July 17, 2013
How to disseminate Open Access? How to convince scholars, universities and research institutions that OA may help in the development of science? These questions are a never-ending topic of discussion in the scientific community. There are also many answers to these questions, and one of them is a mandatory OA policy for scientists, established by a government or university. However, the question is: does it really work?
The mandatory policy for OA has its supporters and opponents and this division can be observed pretty well during the discussions on the new regulations in the UK. The opponents may say that new rules favor one type of OA and marginalize the other (Gold vs. Green), that the objectivity and freedom of scientific research may be compromised, that freedom of choice is being limited, or that those who control funding will have undue influence on what is being published and where.
Many of these arguments may, or indeed touch upon the real threats that may arise with the introduction of top-down rules for OA. Unfortunately, there is always a shortage of funds for science, research and publishing. Each institution introducing rules concerning OA, whether it is a university or government, will take into account the financial factor and try to choose the best compromise. Of course, you can always argue whether the solution actually supports OA and scientists or not.
However, despite it all, the mandatory policy has at least one important advantage. It gives an impulse for the dissemination and development of OA by setting rules, which do not only promote OA, but also require it. A simple rule of thumb: “you do research for our money, you need to publish results in OA” affects more strongly than any marketing inducements.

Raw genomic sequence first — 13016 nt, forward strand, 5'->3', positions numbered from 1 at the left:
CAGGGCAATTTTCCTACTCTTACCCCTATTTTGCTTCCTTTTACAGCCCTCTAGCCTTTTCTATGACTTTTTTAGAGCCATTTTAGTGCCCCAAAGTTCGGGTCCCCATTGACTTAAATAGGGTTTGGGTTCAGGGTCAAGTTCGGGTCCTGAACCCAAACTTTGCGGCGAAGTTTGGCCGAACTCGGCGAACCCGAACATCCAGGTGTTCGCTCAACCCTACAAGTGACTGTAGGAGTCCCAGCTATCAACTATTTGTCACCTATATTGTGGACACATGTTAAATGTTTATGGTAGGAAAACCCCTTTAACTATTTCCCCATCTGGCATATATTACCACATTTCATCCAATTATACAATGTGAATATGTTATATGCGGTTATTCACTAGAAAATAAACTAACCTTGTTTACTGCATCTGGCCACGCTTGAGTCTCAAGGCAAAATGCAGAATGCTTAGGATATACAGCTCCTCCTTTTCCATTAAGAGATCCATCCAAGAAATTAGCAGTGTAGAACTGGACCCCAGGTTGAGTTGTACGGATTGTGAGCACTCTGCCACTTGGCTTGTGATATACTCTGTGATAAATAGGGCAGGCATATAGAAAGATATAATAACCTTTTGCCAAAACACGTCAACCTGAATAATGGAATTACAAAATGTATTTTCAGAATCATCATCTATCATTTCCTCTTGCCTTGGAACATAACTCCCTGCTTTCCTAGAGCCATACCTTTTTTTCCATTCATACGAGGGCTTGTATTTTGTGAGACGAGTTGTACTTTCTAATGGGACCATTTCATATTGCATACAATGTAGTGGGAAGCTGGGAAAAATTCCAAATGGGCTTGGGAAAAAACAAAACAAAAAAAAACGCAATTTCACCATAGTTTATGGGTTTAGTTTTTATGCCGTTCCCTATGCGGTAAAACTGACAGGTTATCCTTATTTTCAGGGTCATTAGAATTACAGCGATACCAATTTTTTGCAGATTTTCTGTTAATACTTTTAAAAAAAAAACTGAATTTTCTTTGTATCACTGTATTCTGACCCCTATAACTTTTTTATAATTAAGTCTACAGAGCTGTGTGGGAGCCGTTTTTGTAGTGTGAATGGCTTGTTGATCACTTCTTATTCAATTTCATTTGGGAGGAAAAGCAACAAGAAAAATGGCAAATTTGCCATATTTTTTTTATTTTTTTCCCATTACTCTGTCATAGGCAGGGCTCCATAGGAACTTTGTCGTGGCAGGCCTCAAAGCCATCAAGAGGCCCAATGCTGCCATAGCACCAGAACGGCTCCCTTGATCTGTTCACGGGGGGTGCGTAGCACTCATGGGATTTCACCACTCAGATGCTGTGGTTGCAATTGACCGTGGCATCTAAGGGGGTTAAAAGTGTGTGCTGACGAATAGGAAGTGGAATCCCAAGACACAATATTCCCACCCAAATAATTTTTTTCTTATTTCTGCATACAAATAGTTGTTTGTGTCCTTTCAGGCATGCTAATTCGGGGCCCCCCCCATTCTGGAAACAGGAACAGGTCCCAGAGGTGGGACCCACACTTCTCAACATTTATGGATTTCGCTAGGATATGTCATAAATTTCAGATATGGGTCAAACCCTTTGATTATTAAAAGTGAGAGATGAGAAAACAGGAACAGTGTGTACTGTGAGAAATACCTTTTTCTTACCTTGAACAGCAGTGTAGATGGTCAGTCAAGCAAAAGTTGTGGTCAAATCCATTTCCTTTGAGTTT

The first results of the OA policy introduced by the National Institutes of Health are a good example of this. The NIH policy requires investigators to submit papers arising from NIH-funded research to PubMed Central no later than 12 months after publication. The new policy came into force in spring 2013 and since then the NIH has noted an increase in the number of submitted publications. In May more than 10,000 peer-reviewed manuscripts were added to repository (in 2011-2012 the average was 5,100 per month).
Of course, mandatory OA policies are not a cure for all evil and Open Access cannot develop in isolation from the scientific community and its needs. What is more, the question of what publishing model should be used by scientists is not the only one to consider. In fact, Open Access is a matter of transformation of science, especially on a communication level, but also of the changing relations between scholars and universities. It is an issue of new criteria for evaluating scientific work and the quality of the science. Therefore, there are no zero-one solutions or miraculous potions that will solve all ills.